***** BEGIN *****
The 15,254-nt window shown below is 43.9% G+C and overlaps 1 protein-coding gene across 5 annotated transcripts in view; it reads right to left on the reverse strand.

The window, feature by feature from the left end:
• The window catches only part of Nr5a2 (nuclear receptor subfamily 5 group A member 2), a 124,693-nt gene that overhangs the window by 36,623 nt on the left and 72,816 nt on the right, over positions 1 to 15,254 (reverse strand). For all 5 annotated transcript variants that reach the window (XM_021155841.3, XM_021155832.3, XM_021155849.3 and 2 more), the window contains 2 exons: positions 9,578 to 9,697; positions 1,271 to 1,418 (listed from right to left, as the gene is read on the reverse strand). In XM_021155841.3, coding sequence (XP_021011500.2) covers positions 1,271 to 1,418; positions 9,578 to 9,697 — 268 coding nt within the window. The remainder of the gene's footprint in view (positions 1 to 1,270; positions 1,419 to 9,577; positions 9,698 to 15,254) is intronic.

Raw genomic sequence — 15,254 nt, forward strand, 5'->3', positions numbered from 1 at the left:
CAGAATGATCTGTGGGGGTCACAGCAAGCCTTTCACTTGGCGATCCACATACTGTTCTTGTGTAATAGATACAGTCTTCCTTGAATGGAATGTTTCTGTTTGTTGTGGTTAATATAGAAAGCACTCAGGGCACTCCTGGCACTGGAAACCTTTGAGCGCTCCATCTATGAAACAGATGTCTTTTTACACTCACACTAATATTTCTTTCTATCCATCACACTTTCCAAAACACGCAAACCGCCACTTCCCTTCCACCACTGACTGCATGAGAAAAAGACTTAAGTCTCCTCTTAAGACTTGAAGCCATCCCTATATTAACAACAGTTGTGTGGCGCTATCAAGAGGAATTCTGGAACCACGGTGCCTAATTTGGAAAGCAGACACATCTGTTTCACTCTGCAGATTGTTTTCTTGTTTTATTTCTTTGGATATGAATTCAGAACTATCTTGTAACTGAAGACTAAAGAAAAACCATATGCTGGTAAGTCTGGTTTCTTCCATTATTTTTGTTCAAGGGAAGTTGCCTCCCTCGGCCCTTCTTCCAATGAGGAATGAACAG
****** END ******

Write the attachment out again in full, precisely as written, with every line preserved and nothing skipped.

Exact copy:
The 15,254-nt window shown below is 43.9% G+C and overlaps 1 protein-coding gene across 5 annotated transcripts in view; it reads right to left on the reverse strand.

The window, feature by feature from the left end:
• The window catches only part of Nr5a2 (nuclear receptor subfamily 5 group A member 2), a 124,693-nt gene that overhangs the window by 36,623 nt on the left and 72,816 nt on the right, over positions 1 to 15,254 (reverse strand). For all 5 annotated transcript variants that reach the window (XM_021155841.3, XM_021155832.3, XM_021155849.3 and 2 more), the window contains 2 exons: positions 9,578 to 9,697; positions 1,271 to 1,418 (listed from right to left, as the gene is read on the reverse strand). In XM_021155841.3, coding sequence (XP_021011500.2) covers positions 1,271 to 1,418; positions 9,578 to 9,697 — 268 coding nt within the window. The remainder of the gene's footprint in view (positions 1 to 1,270; positions 1,419 to 9,577; positions 9,698 to 15,254) is intronic.

Raw genomic sequence — 15,254 nt, forward strand, 5'->3', positions numbered from 1 at the left:
CAGAATGATCTGTGGGGGTCACAGCAAGCCTTTCACTTGGCGATCCACATACTGTTCTTGTGTAATAGATACAGTCTTCCTTGAATGGAATGTTTCTGTTTGTTGTGGTTAATATAGAAAGCACTCAGGGCACTCCTGGCACTGGAAACCTTTGAGCGCTCCATCTATGAAACAGATGTCTTTTTACACTCACACTAATATTTCTTTCTATCCATCACACTTTCCAAAACACGCAAACCGCCACTTCCCTTCCACCACTGACTGCATGAGAAAAAGACTTAAGTCTCCTCTTAAGACTTGAAGCCATCCCTATATTAACAACAGTTGTGTGGCGCTATCAAGAGGAATTCTGGAACCACGGTGCCTAATTTGGAAAGCAGACACATCTGTTTCACTCTGCAGATTGTTTTCTTGTTTTATTTCTTTGGATATGAATTCAGAACTATCTTGTAACTGAAGACTAAAGAAAAACCATATGCTGGTAAGTCTGGTTTCTTCCATTATTTTTGTTCAAGGGAAGTTGCCTCCCTCGGCCCTTCTTCCAATGAGGAATGAACAG